Am in the midst of a string of some challenging projects. Can’t seem to get one all the way done before I need to start on the next, so there’s been on overlapping that is uncomfortable. Just keeping my head above water here. Today I absolutely needed to get started on prepping for a residency that starts in a few days. I decided to start by spending most of the day clearing my desk. Although I wrote recently wrote about this need to clear space, I was happy to read this bit last night from Steven Pressfield’s book The War of Art
It’s great when I read how someone else expresses what I’ve been thinking about.
I am an naturally organized person, but not a naturally neat person. It’s always a struggle to keep my space clear. But that’s a good thing, because it means I am constantly doing what I love, which is work.
Here’s a snippet from a different book that I recently finished, A Month in the Country by J.L. Carr, expressing the thoughts of the a person who is uncovering a painting that had been whitewashed over.
This has nothing to do with anything else: it’s such a lovely snippet I wanted to share it.
Now to bed so I can get started again early tomorrow.
Kids laugh when I sheepishly announce that I am going to teach them how to fold a piece of paper in half.
The older the person, the happier they are with this activity. .
It’s one of those things that everything that can go wrong does go wrong.
It seems nearly impossible to get to line up the edges of the paper. Then once they line up, they shift. You adjust.
You press down on the paper; it shifts.
You thought it looked good then it doesn’t.
This video is one minute and twenty-eight seconds about folding paper in half well. I say everything twice because it’s all worth repeating.
A question that I got on twitter was about folding a square on the diagonal. Here’s a wordless video to answer the question. It’s really the same steps as above, just slightly modified.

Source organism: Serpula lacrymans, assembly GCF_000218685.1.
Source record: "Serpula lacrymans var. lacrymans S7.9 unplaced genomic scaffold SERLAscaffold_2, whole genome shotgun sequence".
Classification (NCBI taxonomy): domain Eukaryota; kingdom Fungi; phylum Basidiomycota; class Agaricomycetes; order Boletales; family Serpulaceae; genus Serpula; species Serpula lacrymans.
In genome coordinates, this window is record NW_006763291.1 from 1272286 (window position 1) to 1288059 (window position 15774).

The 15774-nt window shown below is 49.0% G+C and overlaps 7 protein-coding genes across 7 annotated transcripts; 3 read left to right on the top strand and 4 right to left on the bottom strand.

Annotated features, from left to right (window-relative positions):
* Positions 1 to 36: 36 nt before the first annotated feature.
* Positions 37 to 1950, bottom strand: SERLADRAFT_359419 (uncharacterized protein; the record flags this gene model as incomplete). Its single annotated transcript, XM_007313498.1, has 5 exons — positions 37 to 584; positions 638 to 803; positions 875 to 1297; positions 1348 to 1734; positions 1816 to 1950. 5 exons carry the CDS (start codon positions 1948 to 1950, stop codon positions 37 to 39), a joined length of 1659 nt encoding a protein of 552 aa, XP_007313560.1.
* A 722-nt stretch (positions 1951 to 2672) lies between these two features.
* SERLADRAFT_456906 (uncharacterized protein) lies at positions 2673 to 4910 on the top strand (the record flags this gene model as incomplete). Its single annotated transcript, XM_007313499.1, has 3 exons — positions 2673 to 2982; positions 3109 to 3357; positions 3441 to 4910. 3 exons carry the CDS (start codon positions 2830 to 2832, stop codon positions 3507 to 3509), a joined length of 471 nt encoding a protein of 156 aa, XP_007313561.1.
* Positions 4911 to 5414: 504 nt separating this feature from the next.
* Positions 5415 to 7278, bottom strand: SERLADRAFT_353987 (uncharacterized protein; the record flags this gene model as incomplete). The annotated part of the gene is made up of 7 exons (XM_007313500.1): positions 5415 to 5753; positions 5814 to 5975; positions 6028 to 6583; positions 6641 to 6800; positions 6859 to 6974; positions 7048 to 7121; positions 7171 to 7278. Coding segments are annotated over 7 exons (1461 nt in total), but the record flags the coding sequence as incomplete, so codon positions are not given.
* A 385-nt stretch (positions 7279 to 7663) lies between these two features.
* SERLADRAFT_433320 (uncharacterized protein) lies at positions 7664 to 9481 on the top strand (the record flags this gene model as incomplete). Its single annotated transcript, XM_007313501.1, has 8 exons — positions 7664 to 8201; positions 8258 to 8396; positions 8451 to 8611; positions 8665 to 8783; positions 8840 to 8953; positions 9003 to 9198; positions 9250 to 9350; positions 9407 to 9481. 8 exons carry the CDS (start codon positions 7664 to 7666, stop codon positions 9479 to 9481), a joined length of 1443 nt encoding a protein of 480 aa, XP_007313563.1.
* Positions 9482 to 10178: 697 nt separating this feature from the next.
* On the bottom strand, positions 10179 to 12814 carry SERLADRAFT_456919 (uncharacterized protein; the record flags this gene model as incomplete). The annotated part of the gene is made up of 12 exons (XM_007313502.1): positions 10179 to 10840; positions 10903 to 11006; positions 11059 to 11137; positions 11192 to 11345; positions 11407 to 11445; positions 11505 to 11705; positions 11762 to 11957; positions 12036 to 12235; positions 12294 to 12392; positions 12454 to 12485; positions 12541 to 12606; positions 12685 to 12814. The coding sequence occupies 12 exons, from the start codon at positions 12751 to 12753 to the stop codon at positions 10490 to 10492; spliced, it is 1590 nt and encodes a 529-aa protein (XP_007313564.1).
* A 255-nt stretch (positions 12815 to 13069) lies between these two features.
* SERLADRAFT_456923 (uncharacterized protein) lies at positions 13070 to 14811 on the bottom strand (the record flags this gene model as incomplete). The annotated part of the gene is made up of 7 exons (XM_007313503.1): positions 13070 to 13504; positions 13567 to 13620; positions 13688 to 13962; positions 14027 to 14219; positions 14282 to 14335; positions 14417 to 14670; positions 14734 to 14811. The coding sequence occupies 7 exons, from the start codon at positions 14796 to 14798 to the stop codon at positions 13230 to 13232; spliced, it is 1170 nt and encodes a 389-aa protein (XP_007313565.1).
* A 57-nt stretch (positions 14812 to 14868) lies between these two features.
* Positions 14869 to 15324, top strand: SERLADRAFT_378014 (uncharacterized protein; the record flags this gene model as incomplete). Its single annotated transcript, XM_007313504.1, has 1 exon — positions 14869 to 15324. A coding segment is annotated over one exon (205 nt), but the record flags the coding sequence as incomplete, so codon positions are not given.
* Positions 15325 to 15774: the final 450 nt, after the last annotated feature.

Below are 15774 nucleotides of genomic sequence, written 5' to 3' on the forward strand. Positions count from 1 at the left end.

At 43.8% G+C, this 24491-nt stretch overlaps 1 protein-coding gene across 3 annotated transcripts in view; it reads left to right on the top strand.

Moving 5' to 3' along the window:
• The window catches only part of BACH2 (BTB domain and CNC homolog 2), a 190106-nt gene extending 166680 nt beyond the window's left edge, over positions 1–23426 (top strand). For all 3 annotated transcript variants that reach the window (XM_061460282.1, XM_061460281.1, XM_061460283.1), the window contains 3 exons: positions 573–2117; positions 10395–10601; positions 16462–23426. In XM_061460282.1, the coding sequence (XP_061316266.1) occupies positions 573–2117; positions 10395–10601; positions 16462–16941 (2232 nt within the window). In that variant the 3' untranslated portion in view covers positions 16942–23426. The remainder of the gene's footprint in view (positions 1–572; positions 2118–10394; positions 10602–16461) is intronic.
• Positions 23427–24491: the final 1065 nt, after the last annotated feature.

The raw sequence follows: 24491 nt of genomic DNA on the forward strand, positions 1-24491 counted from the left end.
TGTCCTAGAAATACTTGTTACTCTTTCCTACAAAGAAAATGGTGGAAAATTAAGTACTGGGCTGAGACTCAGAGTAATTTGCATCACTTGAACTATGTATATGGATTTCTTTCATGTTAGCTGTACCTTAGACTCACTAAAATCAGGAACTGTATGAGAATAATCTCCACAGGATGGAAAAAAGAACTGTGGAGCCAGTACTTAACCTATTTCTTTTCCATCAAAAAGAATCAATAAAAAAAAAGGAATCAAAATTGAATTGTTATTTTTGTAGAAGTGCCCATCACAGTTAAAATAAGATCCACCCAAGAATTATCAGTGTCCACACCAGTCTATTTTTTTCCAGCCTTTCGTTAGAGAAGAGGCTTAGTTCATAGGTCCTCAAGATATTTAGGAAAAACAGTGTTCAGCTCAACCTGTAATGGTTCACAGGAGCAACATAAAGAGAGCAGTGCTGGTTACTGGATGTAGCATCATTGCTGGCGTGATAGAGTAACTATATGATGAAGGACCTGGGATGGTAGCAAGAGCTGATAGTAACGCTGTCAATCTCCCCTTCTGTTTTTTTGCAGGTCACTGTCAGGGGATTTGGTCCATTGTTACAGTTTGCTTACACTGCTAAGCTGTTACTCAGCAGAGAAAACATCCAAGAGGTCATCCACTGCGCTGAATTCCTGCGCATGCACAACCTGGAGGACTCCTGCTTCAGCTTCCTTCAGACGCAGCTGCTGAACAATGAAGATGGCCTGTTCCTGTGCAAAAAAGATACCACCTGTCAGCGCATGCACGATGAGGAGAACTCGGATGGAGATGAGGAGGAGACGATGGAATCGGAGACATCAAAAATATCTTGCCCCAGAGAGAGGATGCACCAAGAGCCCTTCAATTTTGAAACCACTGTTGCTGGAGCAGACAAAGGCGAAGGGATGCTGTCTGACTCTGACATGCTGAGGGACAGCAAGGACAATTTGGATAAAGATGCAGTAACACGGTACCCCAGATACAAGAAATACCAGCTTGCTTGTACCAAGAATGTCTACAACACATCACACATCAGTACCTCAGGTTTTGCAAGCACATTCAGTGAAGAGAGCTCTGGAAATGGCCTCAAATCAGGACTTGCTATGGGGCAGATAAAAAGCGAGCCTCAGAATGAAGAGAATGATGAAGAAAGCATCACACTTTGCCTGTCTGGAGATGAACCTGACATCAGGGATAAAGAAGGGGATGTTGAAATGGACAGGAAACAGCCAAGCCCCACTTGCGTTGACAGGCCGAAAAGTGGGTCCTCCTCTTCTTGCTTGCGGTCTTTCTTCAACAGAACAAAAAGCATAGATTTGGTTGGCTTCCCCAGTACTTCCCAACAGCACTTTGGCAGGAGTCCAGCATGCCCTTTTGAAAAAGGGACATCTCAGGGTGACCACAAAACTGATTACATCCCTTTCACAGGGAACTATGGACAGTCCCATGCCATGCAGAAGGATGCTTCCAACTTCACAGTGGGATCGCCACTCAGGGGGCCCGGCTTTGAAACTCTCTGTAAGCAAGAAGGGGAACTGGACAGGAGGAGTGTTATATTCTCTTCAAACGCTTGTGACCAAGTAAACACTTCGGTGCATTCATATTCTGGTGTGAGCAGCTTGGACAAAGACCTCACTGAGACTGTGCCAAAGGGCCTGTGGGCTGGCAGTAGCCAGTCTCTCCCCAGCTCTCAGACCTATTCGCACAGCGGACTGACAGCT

The things to keep in mind are to use two fingers as a backstop near the corners that you are trying to match. Slide the paper until it’s in place, then HOLD TIGHT with one hand, while sliding across the paper towards the fold, with the other hand.
I avoid the question “why am I doing this?” The question never serves me well. Seems like the reason I am doing it will reveal itself when it’s good and ready.
My current favorite example of this is about a little black book . It started out because I have so many pieces of this gorgeous black paper that I wanted to do something with.
This little book has three signature, with three flaps, sewn with continuous thread, using a single piece of paper for the cover. This is not typical. Sewing two signatures on to a flap is something more common. It was something that I wanted to work out. It took many days of tying this and that, until I was satisfied. I eventually gifted one copy away, used one for notes, and the others sit on my shelf along with so many other little books. As I was laboring over this little gem, it did cross my mind that I was spending a huge amount of time on something that I couldn’t justify as worthwhile, but I banished that thought as quickly as I could.